Literature Compass Special Issue:
Global Visions from Oceania
Oceania is always already home to vast global relations. This call for papers seeks articles that navigate literary and other creative expressions emerging from these relations in the long twentieth and early twenty-first centuries. Critic Epeli Hau‘ofa (1993) decentres colonial and capitalist constructions of the Pacific that frame its islands as sparse and isolated, and reminds the world that “Oceania is vast, Oceania is expanding”. Prior to Hau‘ofa’s assertions, Albert Wendt (1976) points out that creative works allow people to engage with the diverse connections and mobility that Oceania makes possible. More recently, Alice Te Punga Somerville (2012) reasserts that the beings and lands of Oceania do not fit into the categories forced by colonial borders, as “Oceania proposes a dynamic regional sensibility that enlarges and puts pressure on contemporary structures of nature and region”. Yet, there are few publications, especially emerging from UK and European publishers, that prioritise the globality of Oceania expressed through its literatures.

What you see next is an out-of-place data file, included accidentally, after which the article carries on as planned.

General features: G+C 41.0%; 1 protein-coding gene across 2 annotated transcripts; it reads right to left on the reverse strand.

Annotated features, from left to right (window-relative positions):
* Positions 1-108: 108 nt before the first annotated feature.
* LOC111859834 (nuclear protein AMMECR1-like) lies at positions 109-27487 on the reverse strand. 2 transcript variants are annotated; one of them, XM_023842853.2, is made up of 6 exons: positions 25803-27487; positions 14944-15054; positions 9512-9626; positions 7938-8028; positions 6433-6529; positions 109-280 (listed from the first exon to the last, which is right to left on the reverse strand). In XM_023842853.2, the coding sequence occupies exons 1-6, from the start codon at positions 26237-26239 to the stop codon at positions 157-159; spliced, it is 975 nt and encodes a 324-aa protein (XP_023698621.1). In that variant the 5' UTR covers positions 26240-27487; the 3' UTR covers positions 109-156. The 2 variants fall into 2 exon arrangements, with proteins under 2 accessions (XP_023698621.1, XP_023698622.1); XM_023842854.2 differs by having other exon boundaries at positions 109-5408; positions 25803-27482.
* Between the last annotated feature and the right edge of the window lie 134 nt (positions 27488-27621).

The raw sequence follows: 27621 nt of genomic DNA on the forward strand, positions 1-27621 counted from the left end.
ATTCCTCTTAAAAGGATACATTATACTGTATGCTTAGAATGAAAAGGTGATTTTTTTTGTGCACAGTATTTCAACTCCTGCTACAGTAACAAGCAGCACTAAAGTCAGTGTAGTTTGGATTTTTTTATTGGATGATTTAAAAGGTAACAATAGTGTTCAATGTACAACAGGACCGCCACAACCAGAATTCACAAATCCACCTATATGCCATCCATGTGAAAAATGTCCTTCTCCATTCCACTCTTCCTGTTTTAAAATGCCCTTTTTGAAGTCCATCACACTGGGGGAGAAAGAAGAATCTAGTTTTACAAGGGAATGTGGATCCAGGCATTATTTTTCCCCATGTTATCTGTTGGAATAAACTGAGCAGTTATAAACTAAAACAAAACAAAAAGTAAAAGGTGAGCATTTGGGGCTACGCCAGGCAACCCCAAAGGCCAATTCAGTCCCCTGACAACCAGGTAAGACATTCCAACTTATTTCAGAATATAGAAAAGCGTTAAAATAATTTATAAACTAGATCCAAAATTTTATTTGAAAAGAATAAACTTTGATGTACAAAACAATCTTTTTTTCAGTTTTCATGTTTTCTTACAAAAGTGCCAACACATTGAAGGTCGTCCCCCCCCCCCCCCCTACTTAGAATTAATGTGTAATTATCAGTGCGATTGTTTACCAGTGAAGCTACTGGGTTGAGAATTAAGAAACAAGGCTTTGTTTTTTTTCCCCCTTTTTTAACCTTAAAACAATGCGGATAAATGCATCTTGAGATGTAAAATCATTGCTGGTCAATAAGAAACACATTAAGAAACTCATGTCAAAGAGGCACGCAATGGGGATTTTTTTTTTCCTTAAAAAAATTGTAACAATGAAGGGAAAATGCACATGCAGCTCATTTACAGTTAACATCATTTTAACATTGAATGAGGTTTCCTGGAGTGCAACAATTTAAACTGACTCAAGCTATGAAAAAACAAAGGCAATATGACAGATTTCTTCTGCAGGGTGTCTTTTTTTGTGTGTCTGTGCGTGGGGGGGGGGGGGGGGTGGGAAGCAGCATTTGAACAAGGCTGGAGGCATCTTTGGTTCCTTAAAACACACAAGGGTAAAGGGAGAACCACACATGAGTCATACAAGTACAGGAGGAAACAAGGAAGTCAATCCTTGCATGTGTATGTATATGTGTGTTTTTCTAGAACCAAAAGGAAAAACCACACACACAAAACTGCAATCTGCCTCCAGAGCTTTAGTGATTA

Entering the conversations sustained by scholars of Oceania, this special issue on “Global Visions from Oceania” seeks to emphasise the global, the transnational networks that Oceanic Indigenous peoples and their creative visions participate in. Colonialism constrains and silences Indigenous peoples and their creative visions. Looking at the enormous impacts of climate change throughout the “sea of islands”, exacerbated by extractivism and militarism in Oceania, we call for papers that highlight the diverse relationships that Oceanic literatures engage in, make possible, and maintain. We look for papers that traverse the long held and ongoing networks encompassed in these visions, including those that decentre the human and disrupt colonial borders. We also seek papers that grapple with nodes of international solidarity and collaboration and the global conversations they stimulate in our current tumultuous moment in history.
Please send abstracts (max. 500 words) that foreground Indigenous perspectives and modes of analysis, and short author biographies, by August 15, 2022. Five to seven proposals will be accepted and completed essays of 3,000-5,000 words (excluding references) will be due by December 31, 2022. The submitted pieces will undergo peer review.